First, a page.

This study analyzed forces in the tibiofemoral and pa tellofemoral joints during isokinetic exercise using an analytical biomechanical model. The results show that isokinetic exercise can produce large loads on these joints, especially during extension exercises. The tibio femoral compressive force (4.0 body weight) is approx imately equal to that obtained during walking but it occurs at 55° of knee flexion. Anterior shear forces (resisting force to anterior drawer) exist during exten sion exercise at less than 40° of knee flexion, with a maximum of 0.3 body weight. Posterior shear forces (resisting force to posterior drawer) exist during exten sion exercise at knee joint angles greater than 40° and during the flexion portion of isokinetic exercise. The maximum posterior shear force is 1.7 body weight. The patellofemoral joint can encounter loads as high as 5.1 body weight which are 10 times higher than during straight leg raises. These results suggest that isokinetic exercise should be used cautiously in patients with knee lesions.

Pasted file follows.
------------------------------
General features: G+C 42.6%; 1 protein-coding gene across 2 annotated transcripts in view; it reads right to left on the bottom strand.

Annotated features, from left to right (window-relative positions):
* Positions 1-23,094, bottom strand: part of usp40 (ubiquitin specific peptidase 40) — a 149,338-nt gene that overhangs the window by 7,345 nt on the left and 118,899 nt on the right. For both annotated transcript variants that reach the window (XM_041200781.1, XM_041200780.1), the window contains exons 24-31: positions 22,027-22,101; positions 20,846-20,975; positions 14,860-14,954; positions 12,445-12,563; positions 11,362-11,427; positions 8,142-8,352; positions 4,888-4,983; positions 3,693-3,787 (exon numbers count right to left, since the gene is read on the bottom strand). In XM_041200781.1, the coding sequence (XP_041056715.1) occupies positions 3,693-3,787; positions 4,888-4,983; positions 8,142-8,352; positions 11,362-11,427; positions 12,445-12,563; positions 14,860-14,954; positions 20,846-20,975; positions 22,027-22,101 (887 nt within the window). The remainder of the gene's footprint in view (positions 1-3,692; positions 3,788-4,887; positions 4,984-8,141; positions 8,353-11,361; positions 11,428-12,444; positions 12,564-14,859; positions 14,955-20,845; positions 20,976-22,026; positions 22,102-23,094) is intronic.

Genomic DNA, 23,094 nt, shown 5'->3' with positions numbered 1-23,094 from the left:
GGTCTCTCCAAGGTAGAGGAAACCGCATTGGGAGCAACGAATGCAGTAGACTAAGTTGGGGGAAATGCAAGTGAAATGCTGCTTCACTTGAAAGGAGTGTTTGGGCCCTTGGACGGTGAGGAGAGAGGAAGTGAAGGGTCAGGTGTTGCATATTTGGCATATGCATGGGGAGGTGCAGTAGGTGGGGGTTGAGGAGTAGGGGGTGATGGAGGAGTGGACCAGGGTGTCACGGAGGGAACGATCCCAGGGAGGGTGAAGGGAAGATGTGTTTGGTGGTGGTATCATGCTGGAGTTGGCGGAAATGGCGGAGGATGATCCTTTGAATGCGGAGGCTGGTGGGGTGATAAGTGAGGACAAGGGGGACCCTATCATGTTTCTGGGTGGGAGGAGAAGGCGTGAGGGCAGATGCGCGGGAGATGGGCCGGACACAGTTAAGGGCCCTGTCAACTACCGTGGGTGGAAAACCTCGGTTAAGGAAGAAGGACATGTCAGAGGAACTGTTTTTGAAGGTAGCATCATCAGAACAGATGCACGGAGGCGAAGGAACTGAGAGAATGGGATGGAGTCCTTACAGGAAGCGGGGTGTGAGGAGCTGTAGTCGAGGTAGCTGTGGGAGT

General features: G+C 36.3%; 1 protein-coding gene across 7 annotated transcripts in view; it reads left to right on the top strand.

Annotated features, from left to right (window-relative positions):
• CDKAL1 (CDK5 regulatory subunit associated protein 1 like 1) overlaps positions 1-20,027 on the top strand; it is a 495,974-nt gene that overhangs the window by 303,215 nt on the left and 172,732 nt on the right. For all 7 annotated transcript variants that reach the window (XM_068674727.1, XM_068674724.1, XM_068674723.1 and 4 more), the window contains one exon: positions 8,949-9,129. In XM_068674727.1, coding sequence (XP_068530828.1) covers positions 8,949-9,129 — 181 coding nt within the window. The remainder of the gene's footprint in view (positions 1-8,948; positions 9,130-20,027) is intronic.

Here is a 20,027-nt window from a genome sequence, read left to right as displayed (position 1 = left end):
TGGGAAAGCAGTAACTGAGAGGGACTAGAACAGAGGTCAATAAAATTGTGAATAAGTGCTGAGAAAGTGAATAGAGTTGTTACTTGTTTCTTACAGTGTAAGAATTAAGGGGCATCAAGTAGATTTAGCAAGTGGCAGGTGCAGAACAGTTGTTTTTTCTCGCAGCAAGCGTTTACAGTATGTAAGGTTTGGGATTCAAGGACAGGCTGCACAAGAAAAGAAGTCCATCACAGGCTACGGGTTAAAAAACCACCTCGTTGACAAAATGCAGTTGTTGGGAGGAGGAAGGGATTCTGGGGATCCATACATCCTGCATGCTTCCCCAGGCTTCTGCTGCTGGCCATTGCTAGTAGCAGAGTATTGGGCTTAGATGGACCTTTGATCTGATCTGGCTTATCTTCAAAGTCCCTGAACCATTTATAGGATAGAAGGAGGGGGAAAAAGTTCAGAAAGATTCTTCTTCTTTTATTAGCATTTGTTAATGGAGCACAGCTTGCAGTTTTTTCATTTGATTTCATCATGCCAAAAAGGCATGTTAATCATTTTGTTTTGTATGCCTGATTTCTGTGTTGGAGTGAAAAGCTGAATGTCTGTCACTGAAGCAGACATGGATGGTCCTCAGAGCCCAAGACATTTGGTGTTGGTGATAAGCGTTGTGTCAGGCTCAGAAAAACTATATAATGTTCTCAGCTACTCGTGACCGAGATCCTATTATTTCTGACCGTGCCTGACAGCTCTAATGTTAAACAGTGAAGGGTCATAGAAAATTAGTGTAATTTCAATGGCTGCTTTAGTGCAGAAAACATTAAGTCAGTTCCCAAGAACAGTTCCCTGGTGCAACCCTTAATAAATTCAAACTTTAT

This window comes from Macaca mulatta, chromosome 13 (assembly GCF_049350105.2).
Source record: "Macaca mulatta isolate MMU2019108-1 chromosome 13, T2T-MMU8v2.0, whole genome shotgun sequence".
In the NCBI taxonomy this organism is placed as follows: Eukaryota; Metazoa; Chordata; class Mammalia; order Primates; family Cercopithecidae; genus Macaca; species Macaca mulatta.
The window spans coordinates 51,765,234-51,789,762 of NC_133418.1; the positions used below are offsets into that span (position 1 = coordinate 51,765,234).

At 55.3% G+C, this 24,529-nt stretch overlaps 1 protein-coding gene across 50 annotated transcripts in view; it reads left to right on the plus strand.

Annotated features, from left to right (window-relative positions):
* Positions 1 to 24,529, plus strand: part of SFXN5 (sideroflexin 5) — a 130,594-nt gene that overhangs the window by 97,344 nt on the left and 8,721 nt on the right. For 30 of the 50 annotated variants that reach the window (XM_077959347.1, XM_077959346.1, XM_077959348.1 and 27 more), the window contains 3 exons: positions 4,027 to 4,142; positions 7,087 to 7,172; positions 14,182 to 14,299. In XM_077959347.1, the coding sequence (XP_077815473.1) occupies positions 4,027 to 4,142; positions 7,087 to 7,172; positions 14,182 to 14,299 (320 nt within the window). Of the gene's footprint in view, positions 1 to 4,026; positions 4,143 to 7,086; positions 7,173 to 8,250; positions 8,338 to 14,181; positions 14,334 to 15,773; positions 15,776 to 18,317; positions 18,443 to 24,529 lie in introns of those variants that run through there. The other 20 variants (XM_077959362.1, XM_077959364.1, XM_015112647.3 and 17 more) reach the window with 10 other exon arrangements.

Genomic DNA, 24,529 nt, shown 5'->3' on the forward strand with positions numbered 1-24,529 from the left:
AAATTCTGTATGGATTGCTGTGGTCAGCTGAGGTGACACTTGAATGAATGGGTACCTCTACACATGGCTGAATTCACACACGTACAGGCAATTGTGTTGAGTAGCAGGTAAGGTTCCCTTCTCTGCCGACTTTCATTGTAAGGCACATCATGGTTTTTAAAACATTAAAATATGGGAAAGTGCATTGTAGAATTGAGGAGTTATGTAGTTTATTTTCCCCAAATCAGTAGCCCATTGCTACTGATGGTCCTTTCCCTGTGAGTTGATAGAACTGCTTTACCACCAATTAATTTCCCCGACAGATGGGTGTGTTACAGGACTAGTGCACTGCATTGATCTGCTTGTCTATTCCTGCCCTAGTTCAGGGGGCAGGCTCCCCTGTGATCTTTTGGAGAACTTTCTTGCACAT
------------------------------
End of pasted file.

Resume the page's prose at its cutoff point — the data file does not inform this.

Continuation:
All Science Journal Classification (ASJC) codes
- Orthopedics and Sports Medicine
- Physical Therapy, Sports Therapy and Rehabilitation